Occlusional or reverse amblyopia

Patching or pharmacological penalization with atropine[6] if unsupervised can result in reverse amblyopia of the sound eye.

Grading of amblyopia

  • Mild degree – BCVA of 6/9–6/12
  • Moderate degree – BCVA-6/18–6/36
  • Severe degree – BCVA <6/36.[7]


A total of 1234 school children in four schools of urban and rural areas were screened. One hundred and fifteen children having uncorrected less vision in mass screening referred to the ophthalmology OPD of a tertiary care Eye hospital. Out of these 115, 78 (8.63%) from urban and 37 (11.17%) from rural were referred to ophthalmology OPD for the detailed ophthalmic evaluation. Out of them 32 did not turn up for further evaluation because of the COVID-19 (coronavirus disease) pandemic which occurred from March 2020 till date. This accounted for a dropout rate of 24.35% in urban and 35.13% in rural. Out of the 83 who attended OPD, 21 were diagnosed to have amblyopia, 13 from urban, and 8 from rural making a prevalence of 1.43% in urban and 2.41% in rural [Table 1]. The test result calculated using the Chi-square test– prevalence was found to be statistically insignificant (P = 0.24). Comparison of types of amblyopia was done between urban and rural in which ametropic amblyopia was more in urban that is five cases (38.46%) and anisometropic type in rural three cases (37.5%) [Chart 1]. Hypermetropic refractive error was more prevalent both in urban (30.76%) and rural (37.5%) amblyopes [Chart 2]. The study found that more number of amblyopes were found in the age group of 7–12 years than in 3–6 years both in urban (76.92%) and rural (87.5%) [Table 2]. Moderate degree amblyopia was more prevalent in urban amblyopes(42.30%) while severe degree in rural (25%) [Table 3].

Table 1:
Compilation of data collected from the study
Chart 1:
Comparison of types of amblyopia between urban and rural
Chart 2:
Type of refractive errors seen in all amblyopes in the study
Table 2:
Age distribution of amblyopic patients
Table 3:
Comparison of severity of amblyopia between urban and rural


In our study, the prevalence of amblyopia in rural children (2.41%) was found to be higher than in urban (1.43%). This is comparable to Jarwal and Singh[8] study in which 4020 children were screened and the prevalence of amblyopia derived was 0.9% in urban and 1.2% in rural, the result of which was statistically insignificant (P = 0.513). A similar study by Goel et al.[9] screened 2700 children of the age group of 6–14 years of this 54 were amblyopic. This was more in rural (67.21%) than urban (32.76%). The higher prevalence of amblyopia in rural children is probably because of lack of awareness about regular check-ups and lack of parental awareness about ocular conditions in children. Our study result of the prevalence was analyzed using the Chi-square test and it was found to be statistically insignificant (P = 0.24) due to the low sample size and also the incidence of the studied condition is low in the population.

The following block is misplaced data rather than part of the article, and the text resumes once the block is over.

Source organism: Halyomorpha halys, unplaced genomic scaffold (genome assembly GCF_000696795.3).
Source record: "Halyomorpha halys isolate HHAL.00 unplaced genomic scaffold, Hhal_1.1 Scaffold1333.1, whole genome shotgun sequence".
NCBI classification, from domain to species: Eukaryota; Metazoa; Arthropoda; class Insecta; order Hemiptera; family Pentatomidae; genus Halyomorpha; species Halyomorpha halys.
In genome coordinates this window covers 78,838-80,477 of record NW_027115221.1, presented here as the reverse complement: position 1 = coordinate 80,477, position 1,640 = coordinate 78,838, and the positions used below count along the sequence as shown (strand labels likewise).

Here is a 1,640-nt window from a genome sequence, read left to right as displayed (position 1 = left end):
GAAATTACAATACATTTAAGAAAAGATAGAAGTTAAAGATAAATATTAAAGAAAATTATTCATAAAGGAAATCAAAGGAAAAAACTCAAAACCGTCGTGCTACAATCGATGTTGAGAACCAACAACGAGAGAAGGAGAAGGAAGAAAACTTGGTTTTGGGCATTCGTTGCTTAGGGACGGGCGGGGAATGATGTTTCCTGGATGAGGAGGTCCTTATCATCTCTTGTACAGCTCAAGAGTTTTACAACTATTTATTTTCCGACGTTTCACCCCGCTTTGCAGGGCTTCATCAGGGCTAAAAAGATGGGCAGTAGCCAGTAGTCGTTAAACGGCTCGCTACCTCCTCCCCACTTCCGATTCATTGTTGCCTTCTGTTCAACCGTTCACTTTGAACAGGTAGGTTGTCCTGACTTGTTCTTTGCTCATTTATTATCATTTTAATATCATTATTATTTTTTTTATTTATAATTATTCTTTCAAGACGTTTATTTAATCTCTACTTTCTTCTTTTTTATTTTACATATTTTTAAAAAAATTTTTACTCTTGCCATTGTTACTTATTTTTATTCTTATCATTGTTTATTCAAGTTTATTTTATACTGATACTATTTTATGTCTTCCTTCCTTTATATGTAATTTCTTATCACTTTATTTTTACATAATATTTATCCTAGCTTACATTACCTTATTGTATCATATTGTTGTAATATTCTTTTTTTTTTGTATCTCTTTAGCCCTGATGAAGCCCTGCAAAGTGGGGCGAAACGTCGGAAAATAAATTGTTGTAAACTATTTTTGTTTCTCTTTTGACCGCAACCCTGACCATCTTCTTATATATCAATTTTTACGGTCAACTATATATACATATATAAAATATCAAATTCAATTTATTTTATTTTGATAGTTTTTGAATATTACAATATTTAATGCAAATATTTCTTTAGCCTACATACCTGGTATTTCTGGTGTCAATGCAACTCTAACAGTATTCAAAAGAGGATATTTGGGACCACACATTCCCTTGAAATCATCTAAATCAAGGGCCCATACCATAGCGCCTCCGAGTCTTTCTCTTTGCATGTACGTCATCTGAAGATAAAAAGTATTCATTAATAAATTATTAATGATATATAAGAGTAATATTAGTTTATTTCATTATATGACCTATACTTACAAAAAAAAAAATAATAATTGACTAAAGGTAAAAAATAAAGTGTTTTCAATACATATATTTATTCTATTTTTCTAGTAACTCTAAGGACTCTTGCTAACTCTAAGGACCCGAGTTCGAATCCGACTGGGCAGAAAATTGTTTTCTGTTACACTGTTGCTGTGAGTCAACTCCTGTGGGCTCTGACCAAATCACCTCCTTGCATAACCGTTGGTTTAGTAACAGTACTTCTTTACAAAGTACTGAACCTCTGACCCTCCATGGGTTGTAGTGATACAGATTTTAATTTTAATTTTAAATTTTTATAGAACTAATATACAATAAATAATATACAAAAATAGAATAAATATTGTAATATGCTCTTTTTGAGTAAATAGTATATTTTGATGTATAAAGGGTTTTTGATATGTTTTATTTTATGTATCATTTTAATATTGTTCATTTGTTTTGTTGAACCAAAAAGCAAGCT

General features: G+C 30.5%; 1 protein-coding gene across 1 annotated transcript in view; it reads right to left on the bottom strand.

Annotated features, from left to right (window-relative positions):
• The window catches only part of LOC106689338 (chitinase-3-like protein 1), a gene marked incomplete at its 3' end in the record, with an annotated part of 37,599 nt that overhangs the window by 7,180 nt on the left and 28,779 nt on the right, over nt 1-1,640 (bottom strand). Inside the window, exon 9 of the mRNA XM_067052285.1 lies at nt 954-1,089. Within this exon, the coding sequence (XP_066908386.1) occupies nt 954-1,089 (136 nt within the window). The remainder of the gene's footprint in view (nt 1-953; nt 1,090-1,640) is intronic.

Among 13 urban amblyopes five cases (38.46%) were having ametropic amblyopia, 2 (15.38%) anisometropic amblyopia, 4 (30.76%) meridional amblyopia, 1 case (7.69%) had strabismic amblyopia, and 1 (7.69%) deprivational amblyopia. Among eight rural amblyopes two cases (25%) had ametropic amblyopia, 3 (37.5%) Anisometropic Amblyopia, 2 (25%) strabismic amblyopia, 1 (12.5%) had deprivational amblyopia, and there were no cases of meridional amblyopia found.

The prevalence of amblyopia was compared between two genders which showed a higher prevalence in males compared to females both in urban and rural. A higher prevalence of amblyopia is found in 7–12 years of age group both in urban (76.92%) and rural (87.5%) indicating late identification and diagnosis of amblyopia.

There was a higher prevalence of hypermetropic refractive errors in amblyopes both in urban and rural comparable to Menon et al.[10] study in which of total 695 cases 359 (51.65%) had hypermetropia, 236 (33.95%) had myopia, and the remaining (14.32%) had astigmatism and compound refractive error.

In our study, a higher percentage of moderate degree amblyopia (42.30%) in urban and severe degree amblyopia (25%) in rural was found. There were more bilateral cases (61.53%) of amblyopia in urban and unilateral (75%) were more in rural.


The present study observed the prevalence of amblyopia to be more in rural than urban schools. Screening programs in school children increased parental awareness about ophthalmic conditions of their children, especially in rural areas. This study emphasizes that regular eye check-ups in urban preschool children and rural Anganwadi children which can help reducing the incidence of amblyopia in community.

Limitation of the study

The dropout rate for examination in our study was 24.35% in urban and 35.13% in rural schools and the difference in sample size between urban and rural schools was due to the COVID-19 pandemic.

Financial support and sponsorship


Conflicts of interest

There are no conflicts of interest.


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Amblyopia; types of amblyopia; visual screening